Are you wondering why your Fly Predators haven't hatched yet and want to know how to help them hatch quicker? Jess our Fly Predator Scientist has the answers...
Why Fly Predator Hatch Times Vary
The species that comprise Fly Predators have a life cycle that is very dependent on overall average temperatures. At ideal conditions (around 85°F) it takes a minimum of 2 weeks for the Fly Predator to develop from egg to adult. At much cooler temperatures, they can take 6 weeks or more to hatch.
Generally, we try to send out Fly Predators that have already been incubated for about a week, so that in the warm summer months, they will begin hatching within 5 days of arrival. However, temperatures during travel and temperatures where they are being kept can have large impacts on how quickly Fly Predators hatch. During the first shipment of the season, it’s not unusual for your Fly Predators to take 10 to 14 days after arrival to emerge. It’s much faster than that during the heat of August.
How Do I Help My Fly Predators Hatch Quicker?
If your weather is warm and you want to make sure your Fly Predators hatch as quickly as possible, keep them at a consistently warm temperature once you receive them. Don’t put them in direct sun as this can make them too hot while in the bag. On top of a refrigerator is a cozy place, but write a note so you don’t forget them.
If your weather is cooler than normal, particularly if you have a chance of freezing night time temperatures, you will want to slow down the hatching of your Fly Predators. If they traveled through cool temperatures on their way to you (which often happens in the early spring and late fall), even once kept consistently warm, it may take 2 weeks or more for your Fly Predators to hatch. If kept outside once they arrive, and night time temperatures are still falling down into the 50’s, this could also result in delayed hatching, even if daytime temperatures are getting into the 70’s or higher. You can match the speed of emergence to match your weather, which is also how quickly your pest flies will be emerging.
Bottom line: don’t worry if your Fly Predators don’t hatch right away in the spring and fall. Try to keep them in a consistently warm location, such as on top of a refrigerator or other electrical appliance that generates a little heat (just don’t cook them).
Dawn Allen has been a valued agent at Spalding Labs since 2014. She's been trail riding since she was a little kid. Her Grandpa called her a rebellious young lady as she used to untie the old pony, boost her kid brother up, hop atop herself, and off they would go without letting anyone know. Dawn passed her passion for horses on to her family. The past few years Dawn and her husband have been basking in the glory of daughter Gabby's horse shows and competitive riding events. Gabby even trained her own from a young colt to a 6-year-old barrel racing and all-around show horse. Gabby graduated high school and relocated to Texas leaving Dawn and her husband time to enjoy the trails again on their two retired & retrained Standardbred Race War horses named "Cullen's Blue Jean" and "Fox Valley Lee." Both horses they adopted from a terrific organization, New Vocations Racehorse Adoption Program. On June 15 they took part in the Day of the Cowboy 11th annual Mohican State Park Trail ride led by good friend, Helene Havener-Ware, and guided by the great Bob Orth. This ride was a first for both Dawn & her husband and she says will be forever memorable.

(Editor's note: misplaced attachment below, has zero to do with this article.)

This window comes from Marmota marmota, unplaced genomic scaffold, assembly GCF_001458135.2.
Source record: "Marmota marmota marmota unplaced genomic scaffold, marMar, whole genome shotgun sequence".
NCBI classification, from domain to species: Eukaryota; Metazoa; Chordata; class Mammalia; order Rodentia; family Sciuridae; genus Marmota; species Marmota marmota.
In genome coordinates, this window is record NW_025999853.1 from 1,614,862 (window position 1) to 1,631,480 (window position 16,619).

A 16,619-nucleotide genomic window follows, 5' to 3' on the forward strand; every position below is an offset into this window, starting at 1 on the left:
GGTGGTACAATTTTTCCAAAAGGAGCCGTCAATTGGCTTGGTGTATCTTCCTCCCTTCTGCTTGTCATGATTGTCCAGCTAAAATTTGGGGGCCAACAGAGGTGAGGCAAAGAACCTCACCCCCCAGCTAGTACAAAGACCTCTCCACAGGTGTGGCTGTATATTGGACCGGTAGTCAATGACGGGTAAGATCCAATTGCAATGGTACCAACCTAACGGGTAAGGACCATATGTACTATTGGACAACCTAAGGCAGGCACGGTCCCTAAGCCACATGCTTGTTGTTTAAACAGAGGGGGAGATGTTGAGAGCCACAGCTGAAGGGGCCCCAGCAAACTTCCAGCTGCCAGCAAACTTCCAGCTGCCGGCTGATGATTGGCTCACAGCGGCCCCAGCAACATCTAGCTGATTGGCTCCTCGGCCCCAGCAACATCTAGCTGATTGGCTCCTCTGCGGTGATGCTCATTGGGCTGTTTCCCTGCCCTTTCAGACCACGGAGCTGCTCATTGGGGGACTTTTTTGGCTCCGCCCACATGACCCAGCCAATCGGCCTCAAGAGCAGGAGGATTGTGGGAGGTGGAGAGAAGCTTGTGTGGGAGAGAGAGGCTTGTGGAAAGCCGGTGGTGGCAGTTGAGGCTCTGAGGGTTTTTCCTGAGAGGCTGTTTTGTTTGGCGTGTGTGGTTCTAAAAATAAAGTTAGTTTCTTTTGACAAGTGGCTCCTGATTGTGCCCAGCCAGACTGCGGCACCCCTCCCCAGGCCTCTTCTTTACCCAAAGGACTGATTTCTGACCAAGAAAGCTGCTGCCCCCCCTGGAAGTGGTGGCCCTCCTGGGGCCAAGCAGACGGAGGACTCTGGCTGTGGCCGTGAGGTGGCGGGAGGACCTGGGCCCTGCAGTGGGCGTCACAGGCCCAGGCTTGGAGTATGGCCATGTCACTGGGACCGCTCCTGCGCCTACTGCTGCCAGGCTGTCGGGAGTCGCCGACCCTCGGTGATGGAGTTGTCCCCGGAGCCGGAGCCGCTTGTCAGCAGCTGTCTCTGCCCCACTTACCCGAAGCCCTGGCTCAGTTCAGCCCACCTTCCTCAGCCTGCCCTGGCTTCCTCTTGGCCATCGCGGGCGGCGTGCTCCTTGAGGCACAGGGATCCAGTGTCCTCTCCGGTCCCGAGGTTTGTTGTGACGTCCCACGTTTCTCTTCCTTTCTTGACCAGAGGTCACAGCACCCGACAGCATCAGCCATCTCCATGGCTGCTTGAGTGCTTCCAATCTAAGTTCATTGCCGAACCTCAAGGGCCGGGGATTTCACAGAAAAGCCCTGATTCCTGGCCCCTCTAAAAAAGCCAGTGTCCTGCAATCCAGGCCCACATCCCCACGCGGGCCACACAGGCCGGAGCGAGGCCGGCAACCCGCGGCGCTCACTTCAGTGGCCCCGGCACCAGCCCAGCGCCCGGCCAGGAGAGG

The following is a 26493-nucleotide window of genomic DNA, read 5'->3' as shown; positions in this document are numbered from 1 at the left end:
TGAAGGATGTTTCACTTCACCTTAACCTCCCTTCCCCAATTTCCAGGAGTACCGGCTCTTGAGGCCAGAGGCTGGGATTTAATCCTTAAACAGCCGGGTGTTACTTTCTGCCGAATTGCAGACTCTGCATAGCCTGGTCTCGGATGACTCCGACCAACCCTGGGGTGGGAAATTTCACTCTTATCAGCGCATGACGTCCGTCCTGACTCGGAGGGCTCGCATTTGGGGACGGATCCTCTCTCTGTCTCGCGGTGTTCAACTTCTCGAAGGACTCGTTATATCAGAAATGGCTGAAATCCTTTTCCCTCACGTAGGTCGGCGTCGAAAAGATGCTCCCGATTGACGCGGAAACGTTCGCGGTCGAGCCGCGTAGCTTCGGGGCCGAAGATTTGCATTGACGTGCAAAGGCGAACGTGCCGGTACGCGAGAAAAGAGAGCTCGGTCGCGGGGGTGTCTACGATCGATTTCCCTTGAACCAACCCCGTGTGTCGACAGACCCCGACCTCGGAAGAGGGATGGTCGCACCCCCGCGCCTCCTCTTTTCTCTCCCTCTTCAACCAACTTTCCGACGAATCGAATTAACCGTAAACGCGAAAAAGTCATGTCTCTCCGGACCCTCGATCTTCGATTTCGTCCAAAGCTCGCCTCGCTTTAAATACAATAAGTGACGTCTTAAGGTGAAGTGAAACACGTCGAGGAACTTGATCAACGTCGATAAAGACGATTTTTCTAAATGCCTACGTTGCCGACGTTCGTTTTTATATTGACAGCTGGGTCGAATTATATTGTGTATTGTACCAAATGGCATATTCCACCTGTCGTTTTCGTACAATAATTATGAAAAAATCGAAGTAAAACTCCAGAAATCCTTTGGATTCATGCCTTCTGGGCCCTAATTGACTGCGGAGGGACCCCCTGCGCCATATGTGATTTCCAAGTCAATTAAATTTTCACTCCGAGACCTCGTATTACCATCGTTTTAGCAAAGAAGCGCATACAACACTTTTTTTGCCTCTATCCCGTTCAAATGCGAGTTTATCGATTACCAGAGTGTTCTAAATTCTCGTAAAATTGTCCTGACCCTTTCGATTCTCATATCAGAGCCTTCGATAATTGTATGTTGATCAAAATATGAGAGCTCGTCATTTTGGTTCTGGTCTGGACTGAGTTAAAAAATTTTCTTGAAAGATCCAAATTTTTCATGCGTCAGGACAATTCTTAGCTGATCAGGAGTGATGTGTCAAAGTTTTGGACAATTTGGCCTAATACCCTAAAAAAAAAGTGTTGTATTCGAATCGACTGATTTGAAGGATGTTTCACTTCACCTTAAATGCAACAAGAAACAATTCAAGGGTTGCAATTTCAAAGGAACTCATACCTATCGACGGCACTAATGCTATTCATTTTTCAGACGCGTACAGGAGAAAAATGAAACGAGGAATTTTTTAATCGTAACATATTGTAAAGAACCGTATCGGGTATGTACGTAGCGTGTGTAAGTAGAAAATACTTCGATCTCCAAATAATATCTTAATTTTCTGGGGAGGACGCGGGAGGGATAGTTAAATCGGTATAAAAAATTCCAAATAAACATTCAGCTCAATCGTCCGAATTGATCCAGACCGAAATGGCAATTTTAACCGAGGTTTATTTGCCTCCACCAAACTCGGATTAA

We often receive the question if Fly Predators can be released with free range chickens and other poultry. The answer is YES, they definitely can. Chicken find Fly Predators larvae a delicacy thus quite tasty but you can easily mitigate a Fly Predator buffet for your free rangers with 2 simple options. One, you can simply coop your free rangers for 24 hours when releasing your Fly Predators as once emerged Fly Predators are safe from poultry. Two, you can assemble these easy to make release stations. Our awesome entomologist on staff, Jessica Starcevich, put together these terrific how to instructions below!
Durable Fly Predator Release Station
1) Gather a piece of window screen (A), 3” PVC female adapter (B), a 3” PVC cleanout plug (C), a pair of scissors (D), a snap (E), a screw eye (F), and a hot glue gun/super glue, etc. (G).
2) Set the female adapter so that the threaded side is against the work surface, lay screen over the top, and glue into place. Cut excess screen away from the outside.
3) Flip the female adapter over so that the threaded side is up and the screen is against your work surface. Drill a pilot hole into the top of the clean out plug and thread in the screw eye.
4) Tie a loop of string/twine/wire/etc. around the snap and hang in your preferred location. Unscrew the clean out plug, add Fly Predators, replace the clean out plug, and clip snap to screw eye. You now have a release station for your Fly Predators that is protected from the elements as well as birds. Just dump out the old and replace with new Fly Predators when you receive your next shipment.
Included are photos of the materials you'll need and photo to show steps too! Easy! With this method either coat the string or sides of the PVC with Vaseline (Tanglefoot also works and could be found at your local hardware store).
Before 1944 my equine experience was limited to horses. This included draft horses, Morgans, and other breeds. Then, as a senior in high school I was told that the National Ski Patrol was accepting volunteers from high school seniors for the Tenth Mountain Division, part of the U.S. Army. It trained in the Colorado Rockies. I applied because I knew that after high school, at 18 years of age, I would promptly be induction into the armed forces that were fighting in World War II.